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Chadwick Boseman and the rise of colon cancer in young adults

Colorectal cancer is the second-leading cause of cancer deaths in the United States. Boseman’s case illustrates the importance of more screening—and addressing systemic inequities in health care.

BySukee BennettNOVA NextNOVA Next
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Chadwick Boseman speaks at the 2017 San Diego Comic Con International for "Black Panther." Boseman died of colon cancer on August 28, 2020 at age 43. Image credit: Gage Skidmore

On Friday, August 28, actor Chadwick Boseman died at age 43 of colon cancer.

Perhaps best known for his role as King T’Challa in “Black Panther,” the actor starred in numerous other Avengers movies, “21 Bridges,” “Da 5 Bloods,” and a not-yet-released adaptation of “Ma Rainey’s Black Bottom.” This “superstar run” of back-to-back productions “seems all the more miraculous in light of the knowledge that Boseman pulled it off while quietly undergoing many surgeries and rounds of chemotherapy,” David Sims writes for The Atlantic.

The cancer that killed Boseman is the second-leading cause of cancer deaths in the United States after lung cancer. And although the majority of colon cancer cases are found in older adults, rates are rising among young people.

In July 2019, University of Texas at Austin researchers reported that “the proportion of newly diagnosed colorectal patients under age 50 rose from 10 percent in 2004 to 12.2 percent in 2015. Younger patients were also likely to have advanced cases more often than older patients,” Knvul Sheikh writes for the New York Times. (Colorectal cancer includes illness in which tumors are present in the rectum or the colon.) According to the American Cancer Society, about 18,000 people under 50 will be diagnosed with colon cancer in 2020.

Data from Canadian national cancer registries illustrate a similar trend in colorectal cancer rates in younger adults. Colorectal cancer rates increased by 3.47% among Canadian men under age 50 between 2006 and 2015, and by 4.4% among Canadian women under age 50 from 2010 to 2015.

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Micrograph of a colorectal sessile serrated lesion, which is most commonly seen in the cecum and ascending colon, and has the potential to lead to colorectal cancer. Image credit: Nephron, Wikimedia Commons

While older patients undergo regular screenings like colonoscopies, which help flag the disease in its early stages so that doctors can remove polyps before cancer develops (colorectal cancer rates have been declining among people over 65, likely because of more regular screenings), neither younger adults nor their healthcare providers are actively on the hunt for colon cancer, Kat Eschner reports for Popular Science. Therefore, younger patients are often diagnosed at the later stages of the disease and are more likely to die from their illness, whether or not their cancer is more aggressive than an older patient’s.

Experts aren’t yet sure why colon cancer rates are increasing among younger Americans and Canadians, but lifestyle changes may be a contributor. “Obesity and sedentary lifestyles, for example, are linked to colorectal cancer, as are poor diets low in fiber,” Sheikh writes. But experts are not entirely convinced these are the only factors at work. Trends in obesity among people of different ethnic and racial backgrounds don’t always correspond to an increase in colorectal cancer, Rebecca Siegel, an epidemiologist at the American Cancer Society Patients, told Sheikh.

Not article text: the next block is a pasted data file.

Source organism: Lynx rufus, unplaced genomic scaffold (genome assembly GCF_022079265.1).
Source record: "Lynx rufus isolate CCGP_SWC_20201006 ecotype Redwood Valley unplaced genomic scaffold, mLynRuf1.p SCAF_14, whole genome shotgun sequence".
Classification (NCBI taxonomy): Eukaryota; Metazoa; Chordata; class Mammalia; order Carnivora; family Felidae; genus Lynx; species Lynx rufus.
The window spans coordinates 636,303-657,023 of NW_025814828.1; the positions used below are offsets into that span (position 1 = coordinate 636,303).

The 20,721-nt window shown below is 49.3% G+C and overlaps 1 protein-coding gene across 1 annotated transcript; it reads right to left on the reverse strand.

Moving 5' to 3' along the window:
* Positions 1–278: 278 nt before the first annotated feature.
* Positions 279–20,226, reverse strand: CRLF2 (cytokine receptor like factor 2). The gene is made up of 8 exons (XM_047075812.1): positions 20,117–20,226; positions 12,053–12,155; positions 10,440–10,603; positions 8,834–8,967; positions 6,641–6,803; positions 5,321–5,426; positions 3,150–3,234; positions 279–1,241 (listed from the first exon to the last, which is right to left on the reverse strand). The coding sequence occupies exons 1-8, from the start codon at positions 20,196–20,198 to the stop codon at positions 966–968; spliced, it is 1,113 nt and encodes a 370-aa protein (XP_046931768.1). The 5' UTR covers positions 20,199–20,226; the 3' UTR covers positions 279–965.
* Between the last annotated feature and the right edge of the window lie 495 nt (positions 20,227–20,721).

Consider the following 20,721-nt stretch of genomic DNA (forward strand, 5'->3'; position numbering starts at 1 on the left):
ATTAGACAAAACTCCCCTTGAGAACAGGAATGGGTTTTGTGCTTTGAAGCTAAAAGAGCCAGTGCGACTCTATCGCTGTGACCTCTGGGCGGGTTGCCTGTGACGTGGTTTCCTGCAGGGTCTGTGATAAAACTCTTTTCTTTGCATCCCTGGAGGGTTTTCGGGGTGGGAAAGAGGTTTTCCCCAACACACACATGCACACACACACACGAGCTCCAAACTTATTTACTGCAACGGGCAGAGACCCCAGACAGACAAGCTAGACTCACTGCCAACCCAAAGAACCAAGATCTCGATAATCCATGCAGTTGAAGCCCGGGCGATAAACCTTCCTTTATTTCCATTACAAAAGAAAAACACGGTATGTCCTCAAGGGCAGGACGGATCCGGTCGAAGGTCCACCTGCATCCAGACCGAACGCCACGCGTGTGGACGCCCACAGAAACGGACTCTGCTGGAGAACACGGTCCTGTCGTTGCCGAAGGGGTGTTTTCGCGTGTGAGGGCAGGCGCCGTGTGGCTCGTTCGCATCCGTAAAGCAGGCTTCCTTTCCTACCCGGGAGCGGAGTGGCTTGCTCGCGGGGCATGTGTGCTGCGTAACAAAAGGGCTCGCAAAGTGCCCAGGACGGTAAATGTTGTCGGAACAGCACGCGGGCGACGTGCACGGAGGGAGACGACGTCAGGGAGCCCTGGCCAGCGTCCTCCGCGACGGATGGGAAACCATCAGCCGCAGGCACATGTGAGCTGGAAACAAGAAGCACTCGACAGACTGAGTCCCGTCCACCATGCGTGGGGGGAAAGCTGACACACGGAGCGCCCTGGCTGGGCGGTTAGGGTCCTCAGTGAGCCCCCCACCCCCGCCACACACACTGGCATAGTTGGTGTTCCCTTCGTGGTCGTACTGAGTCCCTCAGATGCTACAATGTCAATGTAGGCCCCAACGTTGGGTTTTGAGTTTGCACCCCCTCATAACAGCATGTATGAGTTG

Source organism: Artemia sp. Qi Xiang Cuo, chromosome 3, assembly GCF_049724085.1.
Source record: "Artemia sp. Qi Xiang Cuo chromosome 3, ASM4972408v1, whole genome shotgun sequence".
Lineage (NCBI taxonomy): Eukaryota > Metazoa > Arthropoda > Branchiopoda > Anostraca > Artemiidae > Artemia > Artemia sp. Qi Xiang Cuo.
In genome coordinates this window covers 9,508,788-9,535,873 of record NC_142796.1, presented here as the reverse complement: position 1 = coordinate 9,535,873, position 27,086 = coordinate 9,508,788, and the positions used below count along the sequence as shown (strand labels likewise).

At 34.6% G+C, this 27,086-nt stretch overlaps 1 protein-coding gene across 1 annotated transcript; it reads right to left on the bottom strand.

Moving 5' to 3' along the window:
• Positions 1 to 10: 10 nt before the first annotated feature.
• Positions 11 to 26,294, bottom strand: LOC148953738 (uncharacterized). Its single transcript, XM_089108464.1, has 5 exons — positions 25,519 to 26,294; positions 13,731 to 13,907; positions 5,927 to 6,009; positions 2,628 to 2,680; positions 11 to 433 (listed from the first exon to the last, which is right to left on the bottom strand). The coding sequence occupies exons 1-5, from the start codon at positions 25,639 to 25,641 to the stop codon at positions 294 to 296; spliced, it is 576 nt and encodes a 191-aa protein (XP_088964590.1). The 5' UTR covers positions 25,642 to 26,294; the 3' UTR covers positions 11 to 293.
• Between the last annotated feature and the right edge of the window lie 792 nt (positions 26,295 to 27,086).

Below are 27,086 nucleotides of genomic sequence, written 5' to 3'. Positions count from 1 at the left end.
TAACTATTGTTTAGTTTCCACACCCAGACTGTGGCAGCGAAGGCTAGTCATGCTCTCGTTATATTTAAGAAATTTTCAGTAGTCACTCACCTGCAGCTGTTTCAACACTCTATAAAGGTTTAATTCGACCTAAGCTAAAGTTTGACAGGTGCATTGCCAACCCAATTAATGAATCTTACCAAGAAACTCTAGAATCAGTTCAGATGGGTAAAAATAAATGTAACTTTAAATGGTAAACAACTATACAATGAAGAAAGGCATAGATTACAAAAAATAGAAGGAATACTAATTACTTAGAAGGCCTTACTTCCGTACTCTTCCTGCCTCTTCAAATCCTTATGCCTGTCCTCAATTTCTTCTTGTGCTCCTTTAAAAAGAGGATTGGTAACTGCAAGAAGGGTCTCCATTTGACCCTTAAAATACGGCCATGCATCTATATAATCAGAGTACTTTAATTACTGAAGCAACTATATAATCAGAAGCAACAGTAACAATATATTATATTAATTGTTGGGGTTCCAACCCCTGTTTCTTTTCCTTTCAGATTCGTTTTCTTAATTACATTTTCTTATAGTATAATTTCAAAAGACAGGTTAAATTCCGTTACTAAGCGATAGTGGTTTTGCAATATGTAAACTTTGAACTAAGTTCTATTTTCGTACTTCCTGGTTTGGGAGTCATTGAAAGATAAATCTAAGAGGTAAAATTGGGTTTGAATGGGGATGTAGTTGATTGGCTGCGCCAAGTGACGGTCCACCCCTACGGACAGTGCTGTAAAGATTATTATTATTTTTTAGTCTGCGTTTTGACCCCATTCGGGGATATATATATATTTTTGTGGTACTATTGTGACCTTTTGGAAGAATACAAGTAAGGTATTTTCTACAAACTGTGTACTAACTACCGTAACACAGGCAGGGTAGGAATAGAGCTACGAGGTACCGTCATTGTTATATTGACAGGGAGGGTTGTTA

Patients with chronic inflammation or Type 2 diabetes have also been found to be at increased risk for colon cancer. According to the National Institutes of Health, because of genetic traits, insulin resistance, and the prevalence of obesity—explained at least in part by systematic racism and allostatic load—African Americans have a high risk for type 2 diabetes.

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As a Black man, Boseman belonged to the demographic of people who have the highest rates of colorectal cancer. In another major healthcare inequity, African Americans, particularly men, are more likely to be diagnosed at a younger age relative to other diagnoses, Eschner writes for Popular Science. And Black Americans are less likely to be screened early and are more likely to die of the disease, research shows.

At the Center for Young Onset Colorectal Cancer at Memorial Sloan Kettering Cancer Center, which was opened in 2018 to treat younger patients and study the reasons for their diagnoses, Co-Director Dr. Robin B. Mendelsohn and her colleagues “are exploring whether diet, medications like antibiotics, and the microbiome — which have all changed significantly for generations born in the 1960s and later — might be contributing to the cancer in younger people,” Pam Belluck writes for the New York Times.

As experts attempt to elucidate why colon cancer rates are increasing among young people, physicians should monitor their younger patients for symptoms that might suggest colorectal cancer, Nilofer Azad, a professor of gastrointestinal oncology at Johns Hopkins University, tells Popular Science. In this population, Eschner writes, symptoms like bloody stool, unexpected weight loss, and prolonged cramping can be overlooked or misdiagnosed as conditions like hemorrhoids.

Moving forward, better understanding and detection of colon cancer are crucial. But Boseman’s story and his legacy—an incredible collection of films created in a mere 7 years—also illustrate something else: a continued need to address systemic inequities in health care and beyond.

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